San Diego’s Homegrown VCs Waning, But Out-of-Town VCs Make Up the Difference
Here’s a question that CEOs might be able to relate to: What should you do when the purring financial machinery under your control just doesn’t feel right (and the anecdotal evidence suggests something has gone haywire) but your outside auditor is saying, “Nope. Everything is looking pretty normal to me.”
In this particular case, the purring financial machinery is San Diego’s venture capital community and the auditor is Bill Molloie, a venture industry veteran and the new head of PricewaterhouseCoopers’ emerging life sciences practice in San Diego. Before landing in San Diego earlier this year, Molloie spent three years in China, where he led PwC’s venture practice in Shanghai.
When I met Molloie for lunch a few weeks ago, along with PwC’s Brian Caisman, we talked at length about the unusually weak showing in first-quarter venture capital investments for the San Diego region. A survey done by PwC, the National Venture Capital Association, and Thomson Reuters counted just $87 million invested in 15 local deals. The amount invested was down 57 percent from the previous quarter and 80 percent from the first quarter of 2008.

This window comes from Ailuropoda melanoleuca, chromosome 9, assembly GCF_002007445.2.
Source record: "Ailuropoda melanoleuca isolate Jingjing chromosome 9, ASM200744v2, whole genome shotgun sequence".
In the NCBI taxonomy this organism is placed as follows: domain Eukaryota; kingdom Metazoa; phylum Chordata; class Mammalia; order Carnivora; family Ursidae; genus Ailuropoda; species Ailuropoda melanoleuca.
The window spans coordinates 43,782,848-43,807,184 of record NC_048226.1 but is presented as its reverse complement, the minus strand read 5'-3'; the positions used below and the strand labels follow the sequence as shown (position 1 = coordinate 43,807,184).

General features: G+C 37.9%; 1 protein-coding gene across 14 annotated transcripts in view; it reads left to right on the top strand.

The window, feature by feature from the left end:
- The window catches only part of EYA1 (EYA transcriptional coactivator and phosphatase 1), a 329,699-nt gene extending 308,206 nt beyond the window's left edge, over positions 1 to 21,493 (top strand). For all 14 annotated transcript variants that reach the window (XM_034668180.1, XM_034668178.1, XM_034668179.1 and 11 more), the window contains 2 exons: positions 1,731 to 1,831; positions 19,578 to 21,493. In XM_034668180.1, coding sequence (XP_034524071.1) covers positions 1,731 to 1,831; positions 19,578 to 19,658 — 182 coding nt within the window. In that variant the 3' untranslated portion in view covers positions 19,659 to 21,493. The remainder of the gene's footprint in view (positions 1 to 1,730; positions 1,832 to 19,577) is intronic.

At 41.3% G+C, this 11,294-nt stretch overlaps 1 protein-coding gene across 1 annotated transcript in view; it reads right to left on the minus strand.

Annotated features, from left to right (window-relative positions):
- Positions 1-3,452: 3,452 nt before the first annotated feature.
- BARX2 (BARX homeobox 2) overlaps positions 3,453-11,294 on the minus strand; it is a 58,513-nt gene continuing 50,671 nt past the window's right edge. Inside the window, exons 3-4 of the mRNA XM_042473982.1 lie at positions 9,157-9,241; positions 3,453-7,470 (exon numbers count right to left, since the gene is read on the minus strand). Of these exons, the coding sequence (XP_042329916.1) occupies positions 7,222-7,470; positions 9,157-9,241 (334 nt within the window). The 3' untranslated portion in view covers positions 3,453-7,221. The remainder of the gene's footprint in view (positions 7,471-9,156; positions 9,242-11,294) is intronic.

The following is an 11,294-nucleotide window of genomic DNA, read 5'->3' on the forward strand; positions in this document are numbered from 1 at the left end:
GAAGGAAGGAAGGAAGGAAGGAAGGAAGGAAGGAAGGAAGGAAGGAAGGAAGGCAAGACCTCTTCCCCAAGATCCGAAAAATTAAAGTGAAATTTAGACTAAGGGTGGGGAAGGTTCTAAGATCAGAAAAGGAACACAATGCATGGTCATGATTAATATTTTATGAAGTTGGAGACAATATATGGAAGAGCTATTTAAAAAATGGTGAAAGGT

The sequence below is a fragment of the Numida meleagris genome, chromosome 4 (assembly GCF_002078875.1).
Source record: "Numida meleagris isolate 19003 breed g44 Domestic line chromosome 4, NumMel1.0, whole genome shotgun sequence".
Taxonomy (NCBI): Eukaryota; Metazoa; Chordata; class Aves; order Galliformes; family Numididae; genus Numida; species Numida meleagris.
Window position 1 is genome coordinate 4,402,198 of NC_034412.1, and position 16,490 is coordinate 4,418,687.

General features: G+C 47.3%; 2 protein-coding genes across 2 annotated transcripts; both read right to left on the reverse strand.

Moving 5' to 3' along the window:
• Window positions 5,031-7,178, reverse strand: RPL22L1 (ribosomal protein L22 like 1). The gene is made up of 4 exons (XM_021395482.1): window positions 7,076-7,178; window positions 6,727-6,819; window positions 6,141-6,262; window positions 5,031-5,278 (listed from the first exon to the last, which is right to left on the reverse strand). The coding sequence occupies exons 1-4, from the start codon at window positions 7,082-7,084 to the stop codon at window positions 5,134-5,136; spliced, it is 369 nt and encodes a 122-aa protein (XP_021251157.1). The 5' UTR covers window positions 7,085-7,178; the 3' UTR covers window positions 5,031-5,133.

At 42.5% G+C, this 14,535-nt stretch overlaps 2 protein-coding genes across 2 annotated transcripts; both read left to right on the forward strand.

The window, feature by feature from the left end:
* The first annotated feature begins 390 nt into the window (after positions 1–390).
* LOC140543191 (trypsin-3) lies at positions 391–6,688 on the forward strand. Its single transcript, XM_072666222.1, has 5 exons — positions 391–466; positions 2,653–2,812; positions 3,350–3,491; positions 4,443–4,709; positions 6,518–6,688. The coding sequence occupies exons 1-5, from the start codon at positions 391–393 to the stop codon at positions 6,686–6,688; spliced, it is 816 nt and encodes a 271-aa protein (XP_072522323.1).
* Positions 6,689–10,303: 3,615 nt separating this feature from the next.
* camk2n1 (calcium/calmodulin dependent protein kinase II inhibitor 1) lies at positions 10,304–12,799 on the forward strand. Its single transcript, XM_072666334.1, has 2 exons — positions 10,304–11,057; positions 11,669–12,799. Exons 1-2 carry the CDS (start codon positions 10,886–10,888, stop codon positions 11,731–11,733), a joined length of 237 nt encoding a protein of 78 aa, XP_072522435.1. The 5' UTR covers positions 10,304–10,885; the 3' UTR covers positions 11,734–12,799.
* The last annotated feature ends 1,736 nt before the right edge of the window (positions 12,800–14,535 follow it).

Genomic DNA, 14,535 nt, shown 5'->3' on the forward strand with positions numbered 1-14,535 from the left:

The data reflects the effects of the worst recession in decades, of course. But beyond that, I told Molloie it appears that several of San Diego’s homegrown venture capital firms no longer appear to be actively investing—although the principals would never publicly acknowledge it.
I showed Molloie some VC industry data I had collected from the National Venture Capital Association. The Virginia-based NVCA found that in 2008 there were 17 venture capital firms with headquarters in San Diego, an increase from 10 homegrown VCs in San Diego that the NVCA counted a decade earlier. But I’m skeptical of the data. Several of the VCs on the 2008 list might still be paying their NVCA membership dues, but they have not been investing. What may be more relevant is a list from the NVCA that shows just seven San Diego-based VCs have raised new funds since 2005: Avalon Ventures, BSD Venture Capital, Finistere Partners, Mesa Verde Venture Partners, Mission Ventures, Revolution Ventures, and TVC Capital.
I also showed Molloie data from Dow Jones Venture Source that shows VCs headquartered in San Diego were involved in just 8 percent—13 of 158—of the venture-backed deals that were counted in the region last year. That’s almost half the number in 2003, when San Diego-based VCs were involved in 15 percent (27 of 177) of the venture deals in the local region.
After absorbing all this, Molloie promised to do his own analysis of … Next Page »